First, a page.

Kent State University Shootings Teacher Resources
Find Kent State University Shootings educational ideas and activities
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Should the National Guard Have Been Called in to Kent State?
May 4, 1970. The Kent State shootings, also known as the May 4 Massacre, rocked the nation. Ohio National Guardsmen, called to the Kent State campus by Governor James Rhodes, fired on unarmed college students, killing four and wounding nine others. Rather than examining whether or not the National Guard should have fired on the crowd, class members consider whether the guard should have been called to the city of Kent at all. After conducting an in-depth analysis of a series of primary and secondary source documents, groups assume the identity of a student or Mayor LeRoy Satrom and provide reasons for why the Guard should or should not be called in. The class then watches the documentary, The Kent State Shootings: Dealing With Dissent and reflect on whether or not they regret the decision they made and why.
Comparing the Boston Massacre to the Kent State Shootings
Students compare and contrast the Boston Massacre to the Kent State shootings. In this compare and contrast lesson plan, students review what happened in each case and compare them using a Venn Diagram.
A Country Divided: Kent State
Students examine the impact of the Kent State shootings. In this 1960's American history lesson, students access interviews, images, and articles regarding the shooting and its causes. Students discuss how the shootings revealed a deep division within the United States.
Kent State and the Vietnam War Protest Movement
Tenth graders create a video tribute to students who lost their lives on May 4, 1970 at Kent State. The video must include photos with original narration in poem or song.
Social Studies: Tragedy on Campus
Young scholars investigate events surrounding the shootings of Vietnam War protesters on the campuses of Jackson State and Kent State. Students research the background and events leading up to the shootings of the protesters. Following a discussion, young scholars create Powerpoint presentations of their reports.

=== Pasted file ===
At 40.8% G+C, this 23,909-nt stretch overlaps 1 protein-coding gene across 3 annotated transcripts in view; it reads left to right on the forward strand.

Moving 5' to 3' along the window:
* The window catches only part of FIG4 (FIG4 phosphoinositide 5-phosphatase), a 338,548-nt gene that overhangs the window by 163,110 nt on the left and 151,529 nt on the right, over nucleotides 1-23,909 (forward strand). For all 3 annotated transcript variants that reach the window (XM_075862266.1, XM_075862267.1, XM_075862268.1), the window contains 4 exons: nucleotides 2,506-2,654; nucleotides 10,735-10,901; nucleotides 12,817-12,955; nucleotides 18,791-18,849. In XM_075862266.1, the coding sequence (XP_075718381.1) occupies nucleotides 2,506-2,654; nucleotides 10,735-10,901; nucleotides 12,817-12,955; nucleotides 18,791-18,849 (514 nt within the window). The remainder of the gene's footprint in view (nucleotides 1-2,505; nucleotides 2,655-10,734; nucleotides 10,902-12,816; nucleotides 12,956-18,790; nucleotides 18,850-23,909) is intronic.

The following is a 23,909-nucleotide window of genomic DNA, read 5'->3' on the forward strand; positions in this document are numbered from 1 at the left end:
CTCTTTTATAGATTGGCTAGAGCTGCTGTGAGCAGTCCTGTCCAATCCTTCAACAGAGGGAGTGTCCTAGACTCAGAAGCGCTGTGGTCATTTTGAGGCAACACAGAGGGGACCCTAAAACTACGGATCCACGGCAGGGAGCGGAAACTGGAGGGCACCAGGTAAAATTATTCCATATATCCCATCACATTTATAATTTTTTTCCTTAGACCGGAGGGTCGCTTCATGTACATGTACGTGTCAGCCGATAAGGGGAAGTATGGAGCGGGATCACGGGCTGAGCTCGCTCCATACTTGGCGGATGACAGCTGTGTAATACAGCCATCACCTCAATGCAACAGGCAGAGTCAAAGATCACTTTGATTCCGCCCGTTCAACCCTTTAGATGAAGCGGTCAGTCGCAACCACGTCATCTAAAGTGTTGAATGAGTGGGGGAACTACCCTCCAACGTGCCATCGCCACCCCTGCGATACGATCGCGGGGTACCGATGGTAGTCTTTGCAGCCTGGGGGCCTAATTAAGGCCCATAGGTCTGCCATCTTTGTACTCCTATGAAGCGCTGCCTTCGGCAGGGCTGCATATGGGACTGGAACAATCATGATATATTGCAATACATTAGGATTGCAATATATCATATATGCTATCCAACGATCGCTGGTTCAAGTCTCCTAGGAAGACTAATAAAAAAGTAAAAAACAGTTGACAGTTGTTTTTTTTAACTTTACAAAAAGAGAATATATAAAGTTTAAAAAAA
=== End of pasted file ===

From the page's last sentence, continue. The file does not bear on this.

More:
"It was my view then, and still is, that you don't make war without knowing why." Remembering Vietnam is a powerful resource. The essential questions, the activities, the readings, the materials examined all seek to provide learners with the information Tim O'Brien refers to in The Things they Carried. The objective stance permits individuals to formulate their own opinions about the Vietnam War and the Vietnam Memorial. A must-have for an English Language Arts or Social Studies curriculum library.
Guitar Techniques - Lesson 2
Students discuss the different guitar techniques of David Crosby, Stephen Stills, and Neil Young. They experience the guitar technique of "alternate tuning". They also discuss CSNY's 'Ohio' and Kent State.
Regents High School Examination: United States History and Government, January 25, 2007
In this United States history and government standardized test practice worksheet, students respond to 50 multiple choice, 1 essay, and 14 short answer questions that require them to review their knowledge of history and government in the United States.
Lesson: Tlatelolco: Mexican Student Massacre 1968